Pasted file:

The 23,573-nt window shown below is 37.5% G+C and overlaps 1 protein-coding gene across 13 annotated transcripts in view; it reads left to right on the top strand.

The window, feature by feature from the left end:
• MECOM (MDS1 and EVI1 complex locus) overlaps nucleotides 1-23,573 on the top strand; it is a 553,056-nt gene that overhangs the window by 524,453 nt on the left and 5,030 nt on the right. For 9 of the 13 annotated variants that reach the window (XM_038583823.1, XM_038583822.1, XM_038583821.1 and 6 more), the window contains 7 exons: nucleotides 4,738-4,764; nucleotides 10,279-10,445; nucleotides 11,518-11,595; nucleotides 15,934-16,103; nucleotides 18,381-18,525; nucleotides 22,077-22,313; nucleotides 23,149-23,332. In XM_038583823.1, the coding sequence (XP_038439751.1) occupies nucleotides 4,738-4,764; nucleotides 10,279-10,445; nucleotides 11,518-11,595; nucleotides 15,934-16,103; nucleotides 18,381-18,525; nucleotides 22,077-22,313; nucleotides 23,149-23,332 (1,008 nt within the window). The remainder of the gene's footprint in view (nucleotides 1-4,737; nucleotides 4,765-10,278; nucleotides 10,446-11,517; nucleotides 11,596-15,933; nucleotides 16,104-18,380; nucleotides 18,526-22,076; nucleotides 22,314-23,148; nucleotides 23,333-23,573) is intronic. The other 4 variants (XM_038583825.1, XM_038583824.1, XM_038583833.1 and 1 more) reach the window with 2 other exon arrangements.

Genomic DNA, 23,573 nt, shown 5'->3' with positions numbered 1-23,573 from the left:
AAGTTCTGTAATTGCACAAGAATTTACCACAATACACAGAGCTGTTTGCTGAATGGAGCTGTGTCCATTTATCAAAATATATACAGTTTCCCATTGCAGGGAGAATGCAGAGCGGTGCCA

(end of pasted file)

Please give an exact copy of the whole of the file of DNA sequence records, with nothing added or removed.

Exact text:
The 23,573-nt window shown below is 37.5% G+C and overlaps 1 protein-coding gene across 13 annotated transcripts in view; it reads left to right on the top strand.

The window, feature by feature from the left end:
• MECOM (MDS1 and EVI1 complex locus) overlaps nucleotides 1-23,573 on the top strand; it is a 553,056-nt gene that overhangs the window by 524,453 nt on the left and 5,030 nt on the right. For 9 of the 13 annotated variants that reach the window (XM_038583823.1, XM_038583822.1, XM_038583821.1 and 6 more), the window contains 7 exons: nucleotides 4,738-4,764; nucleotides 10,279-10,445; nucleotides 11,518-11,595; nucleotides 15,934-16,103; nucleotides 18,381-18,525; nucleotides 22,077-22,313; nucleotides 23,149-23,332. In XM_038583823.1, the coding sequence (XP_038439751.1) occupies nucleotides 4,738-4,764; nucleotides 10,279-10,445; nucleotides 11,518-11,595; nucleotides 15,934-16,103; nucleotides 18,381-18,525; nucleotides 22,077-22,313; nucleotides 23,149-23,332 (1,008 nt within the window). The remainder of the gene's footprint in view (nucleotides 1-4,737; nucleotides 4,765-10,278; nucleotides 10,446-11,517; nucleotides 11,596-15,933; nucleotides 16,104-18,380; nucleotides 18,526-22,076; nucleotides 22,314-23,148; nucleotides 23,333-23,573) is intronic. The other 4 variants (XM_038583825.1, XM_038583824.1, XM_038583833.1 and 1 more) reach the window with 2 other exon arrangements.

Genomic DNA, 23,573 nt, shown 5'->3' with positions numbered 1-23,573 from the left:
AAGTTCTGTAATTGCACAAGAATTTACCACAATACACAGAGCTGTTTGCTGAATGGAGCTGTGTCCATTTATCAAAATATATACAGTTTCCCATTGCAGGGAGAATGCAGAGCGGTGCCA